GENEVA (16 December 2022) – States must do more to uphold the human rights of migrant workers, the UN Human Rights Office said today as it launched a new report on temporary labour migration programmes within and from the Asia-Pacific region – the largest single region of origin of migrants in the world.
The report, entitled “We wanted workers, but human beings came”, comes ahead of International Migrants Day on 18 December. Every year millions of migrants leave their countries under temporary labour migration programmes. These programmes are predominant in regional migration governance, including from Asia to the Gulf Cooperation Council (GCC) countries, promising to provide economic benefits for destination countries and development dividends to countries of origin.
The report details how in many cases temporary labour migration programmes impose restrictions on a range of human rights. It highlights situations in which migrant workers are forced to live in overcrowded and unsanitary housing, unable to afford nutritious food, denied adequate healthcare, and faced with prolonged and in some cases mandatory separation from their families. Migrants were put at a disproportionate risk of COVID-19 infection by policies that excluded them from government support in several countries, the report says.
“Migrant workers are often dehumanised. They are human beings entitled to human rights and full protection of their human dignity. They should not be expected to give up their rights in return for being able to migrate for work, however crucial it is for them and their families, and for the economies of their countries of origin and destination,” said UN High Commissioner for Human Rights Volker Türk.
Illustrative examples in the report show that temporary migrant workers in one State are prohibited under the terms of their work permit from marrying citizens or permanent residents without the express permission of the Government. In another, certain residential zones are designated family zones and properties there cannot be rented to temporary migrants as they are not allowed to migrate with their families.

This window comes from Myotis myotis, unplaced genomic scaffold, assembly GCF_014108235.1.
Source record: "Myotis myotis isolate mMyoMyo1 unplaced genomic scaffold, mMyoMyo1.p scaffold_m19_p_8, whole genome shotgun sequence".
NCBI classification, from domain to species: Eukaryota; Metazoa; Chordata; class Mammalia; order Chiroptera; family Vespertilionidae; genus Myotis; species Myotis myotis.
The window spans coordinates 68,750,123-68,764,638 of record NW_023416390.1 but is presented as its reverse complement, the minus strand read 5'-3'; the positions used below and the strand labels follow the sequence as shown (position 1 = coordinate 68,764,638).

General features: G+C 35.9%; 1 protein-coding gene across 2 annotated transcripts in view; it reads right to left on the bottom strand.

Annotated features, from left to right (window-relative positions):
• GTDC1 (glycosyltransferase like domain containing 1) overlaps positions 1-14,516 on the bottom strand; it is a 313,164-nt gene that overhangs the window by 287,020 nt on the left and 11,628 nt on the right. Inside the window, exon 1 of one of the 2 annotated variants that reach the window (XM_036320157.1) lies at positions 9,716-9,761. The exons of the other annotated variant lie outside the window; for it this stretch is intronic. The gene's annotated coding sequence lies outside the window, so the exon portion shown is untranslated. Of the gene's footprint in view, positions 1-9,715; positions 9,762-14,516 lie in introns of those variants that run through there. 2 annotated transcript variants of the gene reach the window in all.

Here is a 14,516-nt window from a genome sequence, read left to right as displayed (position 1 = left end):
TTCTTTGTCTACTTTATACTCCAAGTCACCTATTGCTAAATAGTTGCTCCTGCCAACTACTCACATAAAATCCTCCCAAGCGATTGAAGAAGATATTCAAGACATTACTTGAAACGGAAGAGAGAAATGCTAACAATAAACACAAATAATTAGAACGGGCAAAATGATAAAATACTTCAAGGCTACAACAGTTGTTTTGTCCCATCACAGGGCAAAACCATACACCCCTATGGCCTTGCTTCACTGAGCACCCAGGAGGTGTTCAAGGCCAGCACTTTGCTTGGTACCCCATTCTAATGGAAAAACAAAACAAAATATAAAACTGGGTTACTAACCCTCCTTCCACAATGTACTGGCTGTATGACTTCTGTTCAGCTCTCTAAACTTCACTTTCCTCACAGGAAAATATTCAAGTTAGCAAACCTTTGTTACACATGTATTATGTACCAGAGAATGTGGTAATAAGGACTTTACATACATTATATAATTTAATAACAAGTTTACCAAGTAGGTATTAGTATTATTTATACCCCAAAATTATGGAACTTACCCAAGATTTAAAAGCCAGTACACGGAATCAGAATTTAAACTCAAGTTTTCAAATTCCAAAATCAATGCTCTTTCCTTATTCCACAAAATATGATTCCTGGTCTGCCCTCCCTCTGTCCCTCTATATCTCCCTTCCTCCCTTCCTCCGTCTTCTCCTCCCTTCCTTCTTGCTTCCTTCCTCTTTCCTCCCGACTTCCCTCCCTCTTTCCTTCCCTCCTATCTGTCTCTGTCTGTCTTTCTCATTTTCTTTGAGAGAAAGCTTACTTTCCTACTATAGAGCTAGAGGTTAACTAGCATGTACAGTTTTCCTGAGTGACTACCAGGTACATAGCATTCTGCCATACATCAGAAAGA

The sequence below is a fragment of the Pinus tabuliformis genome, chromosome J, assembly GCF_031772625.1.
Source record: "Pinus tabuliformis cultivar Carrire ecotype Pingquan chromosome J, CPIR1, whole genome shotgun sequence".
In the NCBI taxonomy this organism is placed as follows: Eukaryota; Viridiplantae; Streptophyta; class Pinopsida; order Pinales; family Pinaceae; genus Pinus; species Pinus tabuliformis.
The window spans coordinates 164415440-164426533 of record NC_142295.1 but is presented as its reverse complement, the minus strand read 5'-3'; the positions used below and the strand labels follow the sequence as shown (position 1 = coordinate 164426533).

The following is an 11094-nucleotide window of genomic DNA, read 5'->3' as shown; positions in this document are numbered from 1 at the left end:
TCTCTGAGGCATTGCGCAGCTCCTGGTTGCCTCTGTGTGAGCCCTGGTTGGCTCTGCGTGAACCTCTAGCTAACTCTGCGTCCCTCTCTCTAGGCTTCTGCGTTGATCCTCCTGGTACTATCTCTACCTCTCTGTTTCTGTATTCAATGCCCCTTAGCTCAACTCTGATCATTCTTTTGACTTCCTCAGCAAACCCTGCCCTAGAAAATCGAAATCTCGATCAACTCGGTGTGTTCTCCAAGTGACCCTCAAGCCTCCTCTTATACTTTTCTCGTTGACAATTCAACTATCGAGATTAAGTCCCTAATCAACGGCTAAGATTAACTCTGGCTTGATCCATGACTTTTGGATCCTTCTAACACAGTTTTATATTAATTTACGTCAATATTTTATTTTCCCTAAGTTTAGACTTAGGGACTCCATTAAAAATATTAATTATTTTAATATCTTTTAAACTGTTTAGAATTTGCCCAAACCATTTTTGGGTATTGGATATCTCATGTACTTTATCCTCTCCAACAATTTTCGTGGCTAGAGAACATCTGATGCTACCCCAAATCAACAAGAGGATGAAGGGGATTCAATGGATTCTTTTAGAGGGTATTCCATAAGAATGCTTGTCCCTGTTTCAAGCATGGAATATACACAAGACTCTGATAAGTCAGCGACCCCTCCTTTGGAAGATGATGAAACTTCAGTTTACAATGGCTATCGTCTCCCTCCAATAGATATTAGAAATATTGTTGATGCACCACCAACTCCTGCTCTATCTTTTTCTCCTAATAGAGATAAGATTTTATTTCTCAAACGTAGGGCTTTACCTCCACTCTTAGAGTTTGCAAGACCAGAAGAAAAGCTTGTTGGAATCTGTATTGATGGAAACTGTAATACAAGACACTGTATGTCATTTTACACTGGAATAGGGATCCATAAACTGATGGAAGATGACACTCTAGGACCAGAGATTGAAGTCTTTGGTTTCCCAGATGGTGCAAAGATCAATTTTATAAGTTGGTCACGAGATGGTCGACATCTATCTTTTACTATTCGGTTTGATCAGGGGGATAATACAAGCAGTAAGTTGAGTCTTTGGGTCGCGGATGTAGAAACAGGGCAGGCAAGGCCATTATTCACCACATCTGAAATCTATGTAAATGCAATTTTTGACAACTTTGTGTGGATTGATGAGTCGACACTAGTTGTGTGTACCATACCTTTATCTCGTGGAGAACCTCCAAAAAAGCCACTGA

In some seasonal schemes there are reports that migrants are expected to work on Saturdays and Sundays, leaving them unable to attend religious services. Migrant domestic workers in other States have reported being told they would be fired if they prayed or fasted while at work. In another State migrant construction workers report receiving substandard medical care in clinics provided by their employers.
“Measures that curtail human rights cannot be justified by arguing that migrants’ immigration status is temporary, nor can States delegate to employers and other private actors their obligation as duty-bearers to ensure the human rights of all migrant workers and members of their families,” Türk said.
“States need to put in place comprehensive, human rights-based labour migration policies along migration corridors in and from Asia and the Pacific as an alternative to restrictive, and in some cases exploitative, temporary programmes,” he stressed.
The full report can be downloaded here.
For more information and media requests, please contact: in Bangkok, Wannaporn Samutassadong (+66 65 986 0810 / firstname.lastname@example.org).